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Resolving Team Conflict



Kumbaya my Lord, kumbaya Kumbaya my Lord, kumbaya Kumbaya my Lord, kumbaya Oh Lord, kumbaya.

You may have sung this song around a campfire before. It is an American spiritual and folk song.


What does Kumbaya mean?


Kumbaya refers to moments of harmony and unity.


That is what we strive for in ministry. We know that God blesses ministries that are unified by a vision to reach the world with the Gospel.


But sometimes there can be conflict on a staff or volunteer team. Team members bring different perspectives and knowledge to the table. And this can lead to conflict. Conflict is going to happen. Conflict between staff members. Conflict between volunteers.


As a leader, it is important that you help resolve conflict in a Biblical manner. Let's look at some ways you can do this.

Champion unity.

Teach team members the importance of unity. Share verses like these.


"I appeal to you, brothers and sisters, in the name of our Lord Jesus Christ, that all of you agree with one another in what you say and that there be no divisions among you, but that you be perfectly united in mind and thought. "

1 Corinthians 1:10


"Finally, brothers and sisters, rejoice! Strive for full restoration,encourage one another, be of one mind, live in peace. And the God of love and peace will be with you."

2 Corinthians 13:11

"By this everyone will know that you are my disciples, if you love one another.”

John 13:35

"How wonderful and pleasant it is when brothers live together in harmony!"

Psalm 133:1


Help resolve conflict. Here are some tips for this.

Listen to both parties. Give those involved in the conflict an opportunity to express their perspective on the situation. It is important that everyone is given time to state their opinion and be heard.

Make sure both parties are heard. Don't let one person dominate the conversation or try to intimidate the other people. Ask them to pause and let others express their opinions uninterrupted. People with domineering personalities will do just that - dominate if you let them. Make sure those who are introverted have the opportunity to express themselves as well.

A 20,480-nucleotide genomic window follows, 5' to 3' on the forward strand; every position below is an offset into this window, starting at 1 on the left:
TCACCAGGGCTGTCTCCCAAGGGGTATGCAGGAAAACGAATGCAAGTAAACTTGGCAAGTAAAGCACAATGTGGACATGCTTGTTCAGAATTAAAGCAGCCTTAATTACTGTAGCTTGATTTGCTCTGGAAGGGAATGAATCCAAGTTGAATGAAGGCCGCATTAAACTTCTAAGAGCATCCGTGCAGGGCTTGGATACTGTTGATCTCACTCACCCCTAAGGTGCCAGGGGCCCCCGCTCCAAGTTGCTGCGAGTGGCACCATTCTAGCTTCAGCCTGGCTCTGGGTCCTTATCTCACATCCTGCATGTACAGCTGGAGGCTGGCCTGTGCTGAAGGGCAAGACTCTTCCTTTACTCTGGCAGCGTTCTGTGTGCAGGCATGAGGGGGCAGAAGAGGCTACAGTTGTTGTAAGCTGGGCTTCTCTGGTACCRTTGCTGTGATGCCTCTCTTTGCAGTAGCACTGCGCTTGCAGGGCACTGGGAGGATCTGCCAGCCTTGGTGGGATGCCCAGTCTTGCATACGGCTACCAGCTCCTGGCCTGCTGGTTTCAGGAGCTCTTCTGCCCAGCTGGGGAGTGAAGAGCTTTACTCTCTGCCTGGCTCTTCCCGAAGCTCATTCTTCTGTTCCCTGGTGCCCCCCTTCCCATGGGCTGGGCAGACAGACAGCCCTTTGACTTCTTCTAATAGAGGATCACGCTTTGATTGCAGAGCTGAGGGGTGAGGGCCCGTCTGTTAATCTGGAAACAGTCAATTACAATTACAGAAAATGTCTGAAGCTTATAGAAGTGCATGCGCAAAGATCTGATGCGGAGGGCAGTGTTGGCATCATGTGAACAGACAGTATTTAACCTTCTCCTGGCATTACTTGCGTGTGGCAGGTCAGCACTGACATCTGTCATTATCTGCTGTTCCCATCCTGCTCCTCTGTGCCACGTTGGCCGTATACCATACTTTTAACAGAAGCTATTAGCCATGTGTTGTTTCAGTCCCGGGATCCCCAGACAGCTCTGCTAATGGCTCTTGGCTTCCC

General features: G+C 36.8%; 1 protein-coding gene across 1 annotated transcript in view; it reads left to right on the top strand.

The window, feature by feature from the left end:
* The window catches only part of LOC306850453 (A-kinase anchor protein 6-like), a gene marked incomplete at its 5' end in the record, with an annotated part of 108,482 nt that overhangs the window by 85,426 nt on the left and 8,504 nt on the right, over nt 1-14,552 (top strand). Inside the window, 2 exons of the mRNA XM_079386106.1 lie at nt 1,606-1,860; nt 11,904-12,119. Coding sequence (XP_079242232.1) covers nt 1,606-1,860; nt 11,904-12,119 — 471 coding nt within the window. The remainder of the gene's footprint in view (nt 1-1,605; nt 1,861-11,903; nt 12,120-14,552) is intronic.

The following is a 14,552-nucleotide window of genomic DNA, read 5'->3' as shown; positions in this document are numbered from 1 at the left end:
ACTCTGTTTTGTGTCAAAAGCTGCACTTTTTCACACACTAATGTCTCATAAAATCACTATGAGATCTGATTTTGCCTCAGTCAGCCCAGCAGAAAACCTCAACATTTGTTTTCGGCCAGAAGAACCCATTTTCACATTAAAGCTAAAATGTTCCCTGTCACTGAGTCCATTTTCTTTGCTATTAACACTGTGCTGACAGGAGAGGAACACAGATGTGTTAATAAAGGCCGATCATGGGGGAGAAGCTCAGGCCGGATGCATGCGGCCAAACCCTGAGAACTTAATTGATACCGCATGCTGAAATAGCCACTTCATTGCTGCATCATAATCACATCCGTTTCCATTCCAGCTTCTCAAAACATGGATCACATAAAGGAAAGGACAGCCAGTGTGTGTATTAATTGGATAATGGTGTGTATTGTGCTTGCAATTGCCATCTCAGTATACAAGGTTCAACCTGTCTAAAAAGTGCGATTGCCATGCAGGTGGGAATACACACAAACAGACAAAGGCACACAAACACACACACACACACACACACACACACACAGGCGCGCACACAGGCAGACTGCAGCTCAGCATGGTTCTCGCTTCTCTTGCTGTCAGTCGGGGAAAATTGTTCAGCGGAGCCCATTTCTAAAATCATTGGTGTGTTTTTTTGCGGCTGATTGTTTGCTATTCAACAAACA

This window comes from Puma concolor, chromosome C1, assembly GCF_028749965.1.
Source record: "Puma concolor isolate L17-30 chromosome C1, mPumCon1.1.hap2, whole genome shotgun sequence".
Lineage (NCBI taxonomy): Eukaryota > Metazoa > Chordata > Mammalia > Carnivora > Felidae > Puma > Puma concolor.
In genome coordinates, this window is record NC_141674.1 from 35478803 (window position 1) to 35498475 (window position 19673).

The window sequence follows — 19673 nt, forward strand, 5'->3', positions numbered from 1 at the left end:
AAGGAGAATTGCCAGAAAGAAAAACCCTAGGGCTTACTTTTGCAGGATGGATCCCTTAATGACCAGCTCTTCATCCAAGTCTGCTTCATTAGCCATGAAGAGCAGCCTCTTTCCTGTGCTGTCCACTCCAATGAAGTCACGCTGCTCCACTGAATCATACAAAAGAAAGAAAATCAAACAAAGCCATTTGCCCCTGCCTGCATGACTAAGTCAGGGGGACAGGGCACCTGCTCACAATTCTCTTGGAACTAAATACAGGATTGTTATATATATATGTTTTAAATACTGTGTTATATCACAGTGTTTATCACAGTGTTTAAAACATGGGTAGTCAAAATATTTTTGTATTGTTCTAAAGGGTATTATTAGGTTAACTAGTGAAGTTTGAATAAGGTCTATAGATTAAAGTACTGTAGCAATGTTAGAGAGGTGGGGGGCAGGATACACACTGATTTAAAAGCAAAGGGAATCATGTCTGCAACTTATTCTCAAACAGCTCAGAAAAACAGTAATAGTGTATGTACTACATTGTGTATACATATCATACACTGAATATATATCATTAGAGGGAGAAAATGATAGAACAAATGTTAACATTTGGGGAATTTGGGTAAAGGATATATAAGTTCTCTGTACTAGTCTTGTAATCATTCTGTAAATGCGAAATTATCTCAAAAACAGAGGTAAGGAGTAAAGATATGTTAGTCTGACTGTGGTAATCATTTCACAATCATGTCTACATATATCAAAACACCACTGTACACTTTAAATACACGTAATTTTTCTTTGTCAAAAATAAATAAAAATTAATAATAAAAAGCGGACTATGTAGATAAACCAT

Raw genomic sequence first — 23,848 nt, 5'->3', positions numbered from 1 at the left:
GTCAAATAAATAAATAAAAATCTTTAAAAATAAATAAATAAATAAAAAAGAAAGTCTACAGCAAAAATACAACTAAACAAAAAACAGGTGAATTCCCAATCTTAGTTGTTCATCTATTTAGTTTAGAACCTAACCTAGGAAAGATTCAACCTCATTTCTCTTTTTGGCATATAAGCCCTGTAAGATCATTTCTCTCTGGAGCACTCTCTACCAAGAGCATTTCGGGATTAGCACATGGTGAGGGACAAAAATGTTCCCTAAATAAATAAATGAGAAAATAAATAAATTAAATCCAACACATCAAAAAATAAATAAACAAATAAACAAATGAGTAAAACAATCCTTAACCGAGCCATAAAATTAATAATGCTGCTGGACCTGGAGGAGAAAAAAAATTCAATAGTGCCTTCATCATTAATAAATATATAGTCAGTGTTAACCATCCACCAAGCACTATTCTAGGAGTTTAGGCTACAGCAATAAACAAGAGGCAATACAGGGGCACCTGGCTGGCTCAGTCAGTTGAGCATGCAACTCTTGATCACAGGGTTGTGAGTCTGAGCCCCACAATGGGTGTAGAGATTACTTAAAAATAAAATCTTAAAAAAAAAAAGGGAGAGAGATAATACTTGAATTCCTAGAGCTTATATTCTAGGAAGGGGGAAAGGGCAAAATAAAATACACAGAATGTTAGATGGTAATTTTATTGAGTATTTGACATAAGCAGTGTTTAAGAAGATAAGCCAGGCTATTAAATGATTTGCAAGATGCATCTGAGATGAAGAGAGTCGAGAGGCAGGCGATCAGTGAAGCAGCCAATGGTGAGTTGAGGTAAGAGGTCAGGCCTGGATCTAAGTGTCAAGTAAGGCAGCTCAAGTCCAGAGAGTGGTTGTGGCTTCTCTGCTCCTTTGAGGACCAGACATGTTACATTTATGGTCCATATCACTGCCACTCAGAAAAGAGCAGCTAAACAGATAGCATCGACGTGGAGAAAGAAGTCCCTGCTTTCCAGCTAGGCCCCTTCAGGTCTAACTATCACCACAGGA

Articulate what you heard. Repeat the key points of what people said to make sure everyone heard the same thing.

Take steps to bring reconciliation:

1. Bring both parties together. It is vital to talk it out together.

2. Set some ground rules before getting the conversation underway. Encourage team members to listen to one another, respect each other's points of view and not interrupt or make personal comments.


3. Keep the tone of the conversation calm and non-threatening.


4. Encourage both parties to practice active listening. This will help people understand where the other person or party is coming from.

5. If things get heated, pause the conversation and give everyone time to calm down.


6. Encourage people to share ideas. Brainstorm together. What do they need to come to a solution? What will they commit to?


7. Create a reconciliation plan. Get both parties to commit to a plan with detailed, agreed-on actions.


8. Hold both parties accountable to complete the plan.

9. Follow up. Check back to make sure the issues have been properly resolved.

Here are some steps to lessen the amount of conflict:

  • Meet with team members one-on-one on a regular basis to hear their thoughts about their role and how unity is being lived out. This can help team members not make assumptions.

  • Set clear goals for each team member. Often conflict arises when team members do not have a clear job description. You can get 26 job descriptions for volunteers at this link. They are editable so you can tweak them to fit your ministry.

When you have unity, it will bring God's blessings upon your ministry. Unity doesn't happen by accident. It has to be something you are committed to as a team.

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